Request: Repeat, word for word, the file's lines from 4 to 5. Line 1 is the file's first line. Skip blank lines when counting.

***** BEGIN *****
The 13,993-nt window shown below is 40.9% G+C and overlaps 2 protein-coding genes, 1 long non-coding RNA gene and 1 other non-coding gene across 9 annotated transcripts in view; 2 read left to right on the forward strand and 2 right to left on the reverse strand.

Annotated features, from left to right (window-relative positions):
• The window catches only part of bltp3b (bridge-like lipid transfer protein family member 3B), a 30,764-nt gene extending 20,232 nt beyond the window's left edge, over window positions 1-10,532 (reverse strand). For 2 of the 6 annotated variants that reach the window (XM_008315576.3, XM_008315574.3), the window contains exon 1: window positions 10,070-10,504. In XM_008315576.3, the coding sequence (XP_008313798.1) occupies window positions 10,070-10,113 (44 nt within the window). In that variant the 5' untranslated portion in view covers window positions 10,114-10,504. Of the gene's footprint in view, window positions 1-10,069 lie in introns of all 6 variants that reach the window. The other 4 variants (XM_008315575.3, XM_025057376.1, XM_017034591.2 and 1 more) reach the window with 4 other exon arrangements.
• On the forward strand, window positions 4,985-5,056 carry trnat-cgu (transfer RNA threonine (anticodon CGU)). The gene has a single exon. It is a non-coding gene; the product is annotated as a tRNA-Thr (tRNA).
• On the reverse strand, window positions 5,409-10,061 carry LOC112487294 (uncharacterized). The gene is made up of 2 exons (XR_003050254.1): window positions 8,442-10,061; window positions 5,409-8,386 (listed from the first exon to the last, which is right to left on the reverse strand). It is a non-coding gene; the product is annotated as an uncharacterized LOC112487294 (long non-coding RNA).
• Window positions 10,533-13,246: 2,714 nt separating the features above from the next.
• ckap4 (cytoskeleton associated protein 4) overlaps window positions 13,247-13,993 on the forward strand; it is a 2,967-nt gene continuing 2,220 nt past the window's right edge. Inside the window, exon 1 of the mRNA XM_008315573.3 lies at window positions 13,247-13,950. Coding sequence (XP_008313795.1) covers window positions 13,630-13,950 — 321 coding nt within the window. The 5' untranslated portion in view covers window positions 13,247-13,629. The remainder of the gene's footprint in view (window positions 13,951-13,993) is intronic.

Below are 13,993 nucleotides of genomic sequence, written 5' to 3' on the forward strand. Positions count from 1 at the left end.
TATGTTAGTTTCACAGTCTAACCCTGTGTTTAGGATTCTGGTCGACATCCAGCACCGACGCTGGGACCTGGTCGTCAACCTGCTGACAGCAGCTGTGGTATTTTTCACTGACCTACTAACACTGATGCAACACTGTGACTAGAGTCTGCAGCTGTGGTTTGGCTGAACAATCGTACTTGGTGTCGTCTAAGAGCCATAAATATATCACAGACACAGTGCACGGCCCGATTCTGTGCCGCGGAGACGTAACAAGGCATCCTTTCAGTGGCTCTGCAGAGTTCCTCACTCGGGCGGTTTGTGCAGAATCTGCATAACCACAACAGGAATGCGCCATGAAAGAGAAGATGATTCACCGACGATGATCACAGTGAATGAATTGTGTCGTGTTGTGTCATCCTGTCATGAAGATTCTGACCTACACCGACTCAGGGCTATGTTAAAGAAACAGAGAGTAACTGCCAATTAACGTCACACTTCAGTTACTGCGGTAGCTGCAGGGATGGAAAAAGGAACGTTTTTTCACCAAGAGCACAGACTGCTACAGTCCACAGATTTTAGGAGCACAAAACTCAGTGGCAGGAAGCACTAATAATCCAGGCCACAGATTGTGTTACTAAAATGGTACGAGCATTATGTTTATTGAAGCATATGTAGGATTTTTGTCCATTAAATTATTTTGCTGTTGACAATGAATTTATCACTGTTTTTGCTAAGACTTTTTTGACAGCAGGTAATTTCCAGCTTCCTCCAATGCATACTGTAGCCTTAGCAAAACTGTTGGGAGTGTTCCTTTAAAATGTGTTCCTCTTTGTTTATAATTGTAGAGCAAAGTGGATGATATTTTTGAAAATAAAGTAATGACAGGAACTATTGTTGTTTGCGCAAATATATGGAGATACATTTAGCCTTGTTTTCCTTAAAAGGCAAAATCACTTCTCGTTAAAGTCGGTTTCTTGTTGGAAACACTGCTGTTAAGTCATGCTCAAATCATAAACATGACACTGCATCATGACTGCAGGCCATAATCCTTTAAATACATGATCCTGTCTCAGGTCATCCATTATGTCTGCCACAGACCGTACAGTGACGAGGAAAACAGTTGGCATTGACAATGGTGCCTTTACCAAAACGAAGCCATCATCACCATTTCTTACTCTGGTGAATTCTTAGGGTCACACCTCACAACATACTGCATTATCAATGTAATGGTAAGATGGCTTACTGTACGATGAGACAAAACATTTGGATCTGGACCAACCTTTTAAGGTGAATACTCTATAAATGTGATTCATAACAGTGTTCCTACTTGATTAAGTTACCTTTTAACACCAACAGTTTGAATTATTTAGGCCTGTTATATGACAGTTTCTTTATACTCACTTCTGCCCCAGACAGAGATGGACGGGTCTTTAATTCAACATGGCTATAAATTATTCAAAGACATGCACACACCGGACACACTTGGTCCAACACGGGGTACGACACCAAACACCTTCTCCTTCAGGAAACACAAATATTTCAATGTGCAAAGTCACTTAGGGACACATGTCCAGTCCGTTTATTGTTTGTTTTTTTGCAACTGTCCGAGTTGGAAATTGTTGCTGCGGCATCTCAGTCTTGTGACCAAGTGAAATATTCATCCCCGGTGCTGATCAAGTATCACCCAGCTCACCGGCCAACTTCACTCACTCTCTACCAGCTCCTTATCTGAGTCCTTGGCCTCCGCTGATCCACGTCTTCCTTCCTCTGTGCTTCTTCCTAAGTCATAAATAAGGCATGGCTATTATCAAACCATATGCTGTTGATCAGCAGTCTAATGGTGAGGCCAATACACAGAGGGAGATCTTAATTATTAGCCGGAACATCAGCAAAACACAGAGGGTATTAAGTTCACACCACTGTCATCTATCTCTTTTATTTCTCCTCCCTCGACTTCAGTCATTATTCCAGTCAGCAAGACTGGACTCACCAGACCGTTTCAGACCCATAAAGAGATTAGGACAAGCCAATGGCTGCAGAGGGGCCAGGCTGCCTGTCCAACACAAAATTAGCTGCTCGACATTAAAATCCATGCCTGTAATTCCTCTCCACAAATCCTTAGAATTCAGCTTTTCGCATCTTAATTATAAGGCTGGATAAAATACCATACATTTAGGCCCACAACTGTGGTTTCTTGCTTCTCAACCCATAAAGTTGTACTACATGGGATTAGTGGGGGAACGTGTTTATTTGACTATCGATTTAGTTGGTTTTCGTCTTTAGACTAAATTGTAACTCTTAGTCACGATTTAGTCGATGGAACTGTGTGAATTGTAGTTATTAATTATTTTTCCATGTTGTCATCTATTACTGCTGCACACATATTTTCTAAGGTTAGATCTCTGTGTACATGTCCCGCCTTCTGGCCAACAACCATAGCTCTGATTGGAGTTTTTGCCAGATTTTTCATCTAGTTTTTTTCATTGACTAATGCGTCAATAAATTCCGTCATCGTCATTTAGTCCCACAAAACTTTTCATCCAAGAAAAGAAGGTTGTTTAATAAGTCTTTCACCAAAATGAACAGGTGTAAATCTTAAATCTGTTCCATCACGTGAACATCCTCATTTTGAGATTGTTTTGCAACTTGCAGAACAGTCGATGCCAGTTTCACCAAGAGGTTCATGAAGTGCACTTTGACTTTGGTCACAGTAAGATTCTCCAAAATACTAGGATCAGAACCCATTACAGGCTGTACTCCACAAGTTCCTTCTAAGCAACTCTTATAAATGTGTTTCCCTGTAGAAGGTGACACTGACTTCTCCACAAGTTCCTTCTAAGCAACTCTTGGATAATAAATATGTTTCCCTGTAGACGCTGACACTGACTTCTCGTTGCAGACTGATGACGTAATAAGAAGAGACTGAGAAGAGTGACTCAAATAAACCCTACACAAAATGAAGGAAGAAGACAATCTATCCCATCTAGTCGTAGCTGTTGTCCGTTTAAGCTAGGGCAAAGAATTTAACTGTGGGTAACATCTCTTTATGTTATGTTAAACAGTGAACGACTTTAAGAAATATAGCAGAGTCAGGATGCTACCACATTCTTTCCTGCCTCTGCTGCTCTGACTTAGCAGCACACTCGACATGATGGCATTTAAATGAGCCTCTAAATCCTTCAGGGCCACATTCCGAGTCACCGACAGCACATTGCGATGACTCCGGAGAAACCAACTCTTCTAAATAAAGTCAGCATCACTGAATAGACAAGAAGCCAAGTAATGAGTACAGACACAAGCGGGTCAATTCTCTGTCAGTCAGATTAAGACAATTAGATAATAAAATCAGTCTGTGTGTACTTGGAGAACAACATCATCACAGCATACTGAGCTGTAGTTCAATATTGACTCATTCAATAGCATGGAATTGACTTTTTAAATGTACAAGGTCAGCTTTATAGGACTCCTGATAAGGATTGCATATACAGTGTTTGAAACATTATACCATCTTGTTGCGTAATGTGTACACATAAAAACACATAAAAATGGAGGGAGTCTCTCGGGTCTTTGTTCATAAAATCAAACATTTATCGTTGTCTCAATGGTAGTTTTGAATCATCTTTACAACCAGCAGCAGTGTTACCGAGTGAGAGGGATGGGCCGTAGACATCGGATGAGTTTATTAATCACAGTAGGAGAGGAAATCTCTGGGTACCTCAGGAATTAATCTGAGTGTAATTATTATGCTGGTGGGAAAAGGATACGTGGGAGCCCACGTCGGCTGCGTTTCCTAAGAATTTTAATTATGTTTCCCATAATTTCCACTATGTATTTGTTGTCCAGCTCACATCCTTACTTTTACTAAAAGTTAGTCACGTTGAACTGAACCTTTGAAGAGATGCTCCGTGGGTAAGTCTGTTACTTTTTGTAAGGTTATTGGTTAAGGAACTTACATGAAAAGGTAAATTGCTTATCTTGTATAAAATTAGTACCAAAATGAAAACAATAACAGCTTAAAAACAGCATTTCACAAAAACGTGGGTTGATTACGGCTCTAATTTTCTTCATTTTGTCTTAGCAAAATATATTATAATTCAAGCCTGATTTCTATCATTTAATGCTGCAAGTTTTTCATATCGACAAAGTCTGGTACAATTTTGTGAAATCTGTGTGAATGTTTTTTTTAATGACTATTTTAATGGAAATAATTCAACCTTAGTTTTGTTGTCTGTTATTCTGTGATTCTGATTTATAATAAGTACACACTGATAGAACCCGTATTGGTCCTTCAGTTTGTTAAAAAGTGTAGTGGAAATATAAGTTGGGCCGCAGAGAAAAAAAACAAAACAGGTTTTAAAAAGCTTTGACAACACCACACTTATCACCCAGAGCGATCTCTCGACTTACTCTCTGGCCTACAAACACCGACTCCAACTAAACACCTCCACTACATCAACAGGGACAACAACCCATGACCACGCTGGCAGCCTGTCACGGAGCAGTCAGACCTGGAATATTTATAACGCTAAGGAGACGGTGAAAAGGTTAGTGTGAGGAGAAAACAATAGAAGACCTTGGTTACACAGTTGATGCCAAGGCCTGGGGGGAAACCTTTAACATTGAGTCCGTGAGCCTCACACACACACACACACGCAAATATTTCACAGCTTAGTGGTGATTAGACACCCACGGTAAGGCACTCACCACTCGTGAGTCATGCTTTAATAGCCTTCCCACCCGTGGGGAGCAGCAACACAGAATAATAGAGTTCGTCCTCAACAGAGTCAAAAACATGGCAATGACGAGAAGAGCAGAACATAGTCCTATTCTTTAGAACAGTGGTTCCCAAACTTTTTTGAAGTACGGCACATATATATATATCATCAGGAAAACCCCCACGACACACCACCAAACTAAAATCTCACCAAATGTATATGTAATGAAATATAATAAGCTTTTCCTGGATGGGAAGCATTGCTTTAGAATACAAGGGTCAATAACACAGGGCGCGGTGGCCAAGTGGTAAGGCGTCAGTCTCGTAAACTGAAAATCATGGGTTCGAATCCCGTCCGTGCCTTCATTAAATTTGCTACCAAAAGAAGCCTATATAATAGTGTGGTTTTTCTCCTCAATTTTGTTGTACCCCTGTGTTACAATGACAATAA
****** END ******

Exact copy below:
• On the forward strand, window positions 4,985-5,056 carry trnat-cgu (transfer RNA threonine (anticodon CGU)). The gene has a single exon. It is a non-coding gene; the product is annotated as a tRNA-Thr (tRNA).
• On the reverse strand, window positions 5,409-10,061 carry LOC112487294 (uncharacterized). The gene is made up of 2 exons (XR_003050254.1): window positions 8,442-10,061; window positions 5,409-8,386 (listed from the first exon to the last, which is right to left on the reverse strand). It is a non-coding gene; the product is annotated as an uncharacterized LOC112487294 (long non-coding RNA).